LTE current, and upcoming, standards for M2M/IoT include:
- LTE Cat-1: Provides downlink data rate sufficient for most M2M applications. Enablement of single antenna implementation minimizes changes to current 2G/3G equipment designs. Most US mobile operators have committed/enabled Cat-1 on networks with a range of Cat-1 modules to be available from late 2015 through 2016 from various device manufacturers.
- LTE Cat-0: Provides same single antenna cost optimisation as Cat-1 but with enhanced power saving mode (PSM) for extended battery life. Modules for Cat-0 may be available depending on operator support.
- LTE Cat-M: Standard to be ratified with 3GPP in March 2016. Anticipated enhancements to Cat-1 include modem simplification, reduced bandwidth to 1.4MHz, range of power saving options for ultra-long battery life and extended coverage for remote/harsh environments.
- Narrow-Band Long-Term Evolution (NB-LTE): This new specification is set to rival other narrowband LTE specifications for 3GPP’s consideration of choice of standards for 4G M2M / IoT communications. NB-LTE proponents argue that without the need for expensive network infrastructure and chipset investments, NB-LTE by leveraging existing LTE network technology enables fast adoption and economies of scale maximization.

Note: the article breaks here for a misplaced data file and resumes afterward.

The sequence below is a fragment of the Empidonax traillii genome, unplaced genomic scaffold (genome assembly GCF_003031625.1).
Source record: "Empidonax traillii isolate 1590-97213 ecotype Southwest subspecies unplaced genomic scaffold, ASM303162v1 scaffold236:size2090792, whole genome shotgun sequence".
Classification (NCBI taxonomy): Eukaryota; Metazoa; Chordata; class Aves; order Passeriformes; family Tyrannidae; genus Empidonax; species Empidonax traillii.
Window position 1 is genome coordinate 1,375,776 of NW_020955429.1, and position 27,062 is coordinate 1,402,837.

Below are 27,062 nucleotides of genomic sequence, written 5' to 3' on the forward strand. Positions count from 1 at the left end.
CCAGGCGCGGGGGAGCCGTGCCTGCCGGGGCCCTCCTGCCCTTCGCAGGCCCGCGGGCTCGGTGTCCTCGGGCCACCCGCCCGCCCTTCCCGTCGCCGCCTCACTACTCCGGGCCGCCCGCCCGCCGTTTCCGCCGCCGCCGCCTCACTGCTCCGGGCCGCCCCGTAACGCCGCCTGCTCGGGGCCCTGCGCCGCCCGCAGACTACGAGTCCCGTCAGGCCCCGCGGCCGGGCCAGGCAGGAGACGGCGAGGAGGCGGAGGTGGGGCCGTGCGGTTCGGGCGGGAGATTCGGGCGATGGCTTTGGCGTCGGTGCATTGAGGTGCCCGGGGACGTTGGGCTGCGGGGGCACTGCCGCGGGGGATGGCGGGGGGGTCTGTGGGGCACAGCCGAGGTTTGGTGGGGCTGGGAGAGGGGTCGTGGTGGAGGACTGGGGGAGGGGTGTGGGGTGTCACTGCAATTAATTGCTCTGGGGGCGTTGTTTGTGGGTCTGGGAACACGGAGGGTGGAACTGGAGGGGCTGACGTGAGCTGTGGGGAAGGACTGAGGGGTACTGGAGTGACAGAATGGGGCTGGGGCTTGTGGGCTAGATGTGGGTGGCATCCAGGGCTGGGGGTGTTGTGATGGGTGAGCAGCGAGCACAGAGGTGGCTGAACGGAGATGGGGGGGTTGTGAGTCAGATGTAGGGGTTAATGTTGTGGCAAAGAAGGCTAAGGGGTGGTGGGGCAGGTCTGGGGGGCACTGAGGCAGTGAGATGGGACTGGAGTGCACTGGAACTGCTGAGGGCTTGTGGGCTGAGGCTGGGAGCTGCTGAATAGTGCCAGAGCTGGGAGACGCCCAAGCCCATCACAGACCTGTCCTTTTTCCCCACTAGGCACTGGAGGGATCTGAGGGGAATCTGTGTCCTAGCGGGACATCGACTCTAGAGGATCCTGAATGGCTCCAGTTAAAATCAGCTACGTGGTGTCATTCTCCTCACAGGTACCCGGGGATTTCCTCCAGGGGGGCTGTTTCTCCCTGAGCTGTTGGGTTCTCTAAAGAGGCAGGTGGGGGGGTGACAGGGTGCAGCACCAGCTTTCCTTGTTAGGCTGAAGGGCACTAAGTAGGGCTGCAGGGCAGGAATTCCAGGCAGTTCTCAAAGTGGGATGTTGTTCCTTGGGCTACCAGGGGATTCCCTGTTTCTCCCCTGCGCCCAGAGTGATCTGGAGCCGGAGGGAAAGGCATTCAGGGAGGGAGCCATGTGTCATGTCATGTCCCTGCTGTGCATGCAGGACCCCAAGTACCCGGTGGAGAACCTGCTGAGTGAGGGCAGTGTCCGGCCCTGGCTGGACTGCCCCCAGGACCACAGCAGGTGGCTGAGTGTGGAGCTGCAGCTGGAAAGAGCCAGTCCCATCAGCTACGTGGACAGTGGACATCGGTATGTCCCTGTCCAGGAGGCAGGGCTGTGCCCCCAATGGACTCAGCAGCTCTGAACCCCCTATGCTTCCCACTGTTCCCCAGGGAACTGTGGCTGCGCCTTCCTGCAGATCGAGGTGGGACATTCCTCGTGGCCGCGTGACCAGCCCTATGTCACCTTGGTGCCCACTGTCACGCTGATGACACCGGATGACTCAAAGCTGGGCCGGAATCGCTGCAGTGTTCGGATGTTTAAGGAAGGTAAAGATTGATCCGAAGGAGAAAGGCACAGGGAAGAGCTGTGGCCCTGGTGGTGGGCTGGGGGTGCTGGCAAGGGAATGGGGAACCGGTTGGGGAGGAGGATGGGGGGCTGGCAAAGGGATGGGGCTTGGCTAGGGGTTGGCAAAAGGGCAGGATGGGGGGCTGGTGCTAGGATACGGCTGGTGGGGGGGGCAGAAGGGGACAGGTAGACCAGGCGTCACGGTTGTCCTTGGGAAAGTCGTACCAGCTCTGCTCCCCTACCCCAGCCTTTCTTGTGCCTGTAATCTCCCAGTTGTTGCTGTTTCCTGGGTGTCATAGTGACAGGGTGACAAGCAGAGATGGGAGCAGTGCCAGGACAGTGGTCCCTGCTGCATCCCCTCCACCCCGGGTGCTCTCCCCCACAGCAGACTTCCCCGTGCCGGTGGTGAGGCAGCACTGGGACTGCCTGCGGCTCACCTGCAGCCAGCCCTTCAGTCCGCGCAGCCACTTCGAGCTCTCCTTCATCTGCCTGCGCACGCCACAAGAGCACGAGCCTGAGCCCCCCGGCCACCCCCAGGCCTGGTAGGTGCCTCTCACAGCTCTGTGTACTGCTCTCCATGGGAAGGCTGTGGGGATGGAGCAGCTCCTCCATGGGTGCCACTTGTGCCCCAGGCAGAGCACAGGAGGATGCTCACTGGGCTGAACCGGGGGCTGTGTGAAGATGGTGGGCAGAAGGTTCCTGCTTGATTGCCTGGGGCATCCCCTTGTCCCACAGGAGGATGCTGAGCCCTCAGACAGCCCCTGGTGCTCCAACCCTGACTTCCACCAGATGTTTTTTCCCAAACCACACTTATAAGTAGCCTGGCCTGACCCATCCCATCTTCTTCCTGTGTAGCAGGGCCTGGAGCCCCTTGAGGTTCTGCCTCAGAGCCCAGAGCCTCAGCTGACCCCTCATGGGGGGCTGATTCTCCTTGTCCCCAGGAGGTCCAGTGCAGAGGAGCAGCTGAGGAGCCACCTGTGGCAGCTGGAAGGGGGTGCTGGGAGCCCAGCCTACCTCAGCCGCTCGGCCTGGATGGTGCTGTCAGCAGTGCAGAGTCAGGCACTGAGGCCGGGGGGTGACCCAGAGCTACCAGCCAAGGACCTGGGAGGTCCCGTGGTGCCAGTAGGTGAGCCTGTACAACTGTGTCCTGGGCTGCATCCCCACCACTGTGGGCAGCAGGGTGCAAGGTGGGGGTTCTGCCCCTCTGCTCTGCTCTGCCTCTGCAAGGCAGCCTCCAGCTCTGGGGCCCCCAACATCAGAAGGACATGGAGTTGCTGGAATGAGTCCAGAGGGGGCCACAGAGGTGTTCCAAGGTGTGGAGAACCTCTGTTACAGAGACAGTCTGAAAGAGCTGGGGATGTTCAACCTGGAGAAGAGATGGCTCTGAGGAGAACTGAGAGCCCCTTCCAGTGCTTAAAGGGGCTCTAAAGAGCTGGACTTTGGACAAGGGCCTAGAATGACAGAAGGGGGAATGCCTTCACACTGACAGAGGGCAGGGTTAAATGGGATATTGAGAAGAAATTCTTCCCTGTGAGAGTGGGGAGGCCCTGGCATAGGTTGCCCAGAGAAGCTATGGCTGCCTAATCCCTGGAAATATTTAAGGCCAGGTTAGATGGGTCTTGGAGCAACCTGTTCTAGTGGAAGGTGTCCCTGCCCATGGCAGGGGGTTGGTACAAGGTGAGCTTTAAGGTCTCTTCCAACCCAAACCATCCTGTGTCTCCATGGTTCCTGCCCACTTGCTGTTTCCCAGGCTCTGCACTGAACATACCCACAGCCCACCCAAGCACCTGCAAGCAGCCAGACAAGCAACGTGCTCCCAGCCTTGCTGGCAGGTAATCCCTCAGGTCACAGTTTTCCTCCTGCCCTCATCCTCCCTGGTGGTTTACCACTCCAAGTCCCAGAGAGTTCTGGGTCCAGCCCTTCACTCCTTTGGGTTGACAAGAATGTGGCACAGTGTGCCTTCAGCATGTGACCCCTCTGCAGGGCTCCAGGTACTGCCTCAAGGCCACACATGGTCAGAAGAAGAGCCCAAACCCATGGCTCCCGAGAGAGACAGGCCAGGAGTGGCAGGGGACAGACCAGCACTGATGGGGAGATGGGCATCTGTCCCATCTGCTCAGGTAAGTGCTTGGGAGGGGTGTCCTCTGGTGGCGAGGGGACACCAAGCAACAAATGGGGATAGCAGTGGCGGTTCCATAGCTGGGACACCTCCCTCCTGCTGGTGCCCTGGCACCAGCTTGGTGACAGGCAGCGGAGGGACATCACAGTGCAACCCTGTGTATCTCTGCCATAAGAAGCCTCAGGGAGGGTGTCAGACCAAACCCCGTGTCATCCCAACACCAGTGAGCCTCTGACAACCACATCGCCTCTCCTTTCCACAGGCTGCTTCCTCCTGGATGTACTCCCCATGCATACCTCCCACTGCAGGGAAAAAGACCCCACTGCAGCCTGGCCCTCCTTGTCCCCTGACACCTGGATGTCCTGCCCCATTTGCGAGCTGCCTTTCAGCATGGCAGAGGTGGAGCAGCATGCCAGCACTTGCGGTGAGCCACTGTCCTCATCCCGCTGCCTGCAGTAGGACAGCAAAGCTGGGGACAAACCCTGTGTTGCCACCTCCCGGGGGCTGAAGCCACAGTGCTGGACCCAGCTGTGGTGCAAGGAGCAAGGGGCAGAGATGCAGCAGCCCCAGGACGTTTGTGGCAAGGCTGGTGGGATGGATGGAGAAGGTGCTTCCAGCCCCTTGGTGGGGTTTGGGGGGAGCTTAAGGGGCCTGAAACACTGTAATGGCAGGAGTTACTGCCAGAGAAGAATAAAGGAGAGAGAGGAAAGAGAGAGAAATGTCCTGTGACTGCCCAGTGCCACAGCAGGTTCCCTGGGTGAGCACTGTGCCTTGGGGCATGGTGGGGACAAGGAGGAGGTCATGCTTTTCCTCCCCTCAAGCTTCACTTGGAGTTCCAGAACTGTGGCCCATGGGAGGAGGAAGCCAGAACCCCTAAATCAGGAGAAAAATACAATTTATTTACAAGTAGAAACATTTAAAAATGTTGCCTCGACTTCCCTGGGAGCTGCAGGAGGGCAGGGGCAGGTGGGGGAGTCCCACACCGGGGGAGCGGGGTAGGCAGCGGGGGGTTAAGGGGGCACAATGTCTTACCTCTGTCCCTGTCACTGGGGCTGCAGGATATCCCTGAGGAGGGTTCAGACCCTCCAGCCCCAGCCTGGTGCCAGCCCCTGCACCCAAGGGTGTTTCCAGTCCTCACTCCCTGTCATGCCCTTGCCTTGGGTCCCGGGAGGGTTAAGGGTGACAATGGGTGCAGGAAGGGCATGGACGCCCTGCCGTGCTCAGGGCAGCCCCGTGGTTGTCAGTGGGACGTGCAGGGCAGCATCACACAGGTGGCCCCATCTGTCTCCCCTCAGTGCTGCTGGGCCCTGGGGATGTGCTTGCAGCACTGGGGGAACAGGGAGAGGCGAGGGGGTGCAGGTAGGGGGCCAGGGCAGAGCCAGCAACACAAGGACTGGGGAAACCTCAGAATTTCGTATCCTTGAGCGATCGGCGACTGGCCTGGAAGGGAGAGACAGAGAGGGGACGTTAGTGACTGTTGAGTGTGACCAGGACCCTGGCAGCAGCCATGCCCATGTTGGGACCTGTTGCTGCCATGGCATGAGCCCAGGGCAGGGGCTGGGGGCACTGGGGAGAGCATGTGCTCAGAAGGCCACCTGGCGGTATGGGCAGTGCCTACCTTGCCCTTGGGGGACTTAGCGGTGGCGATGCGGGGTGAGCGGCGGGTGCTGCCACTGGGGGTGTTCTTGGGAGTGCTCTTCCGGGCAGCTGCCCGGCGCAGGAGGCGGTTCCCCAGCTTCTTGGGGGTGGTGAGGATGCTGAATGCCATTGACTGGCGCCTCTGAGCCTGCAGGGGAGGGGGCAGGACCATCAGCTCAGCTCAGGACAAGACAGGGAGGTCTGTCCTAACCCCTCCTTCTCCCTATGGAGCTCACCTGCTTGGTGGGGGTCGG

Currently, LTE devices have full bandwidth of up to 20MHz typically supporting multiple bandwidths depending on the carrier frequency. Although this provides deployment flexibility and allows devices to exploit the full performance of the bandwidth used, a single small bandwidth on the radio side such as 1.4MHz allows for simpler radio implementation and lower device cost.
Release 13, supporting the coexistence of 1.4MHz narrow-band devices with current LTE devices on a single, wider-band carrier, will further reduce costs by offering low-cost MTC devices that operate using half-duplex and a single antenna, and will limit the data rate to 1Mbps without negatively impacting the performance of existing fully flexible LTE devices.
Exploiting unlicensed spectrum and complemented by multi-antenna enhancements, LTE Release 13 enhancements will improve overall capacity, user data rates and latency in combination with higher-layer protocols such as TCP. In Australia, LTE MTC on networks and device availability is still to be finalized. With wide availability of LTE MTC on the horizon, LTE is set to play a key connectivity role in the various applications that make up M2M / IoT solutions.
For more information on 4G/LTE hardware you can visit M2M Connectivity’s Website at http://m2mconnectivity.com.au/ or visit their LTE technology page at http://m2mconnectivity.com.au/technologies/lte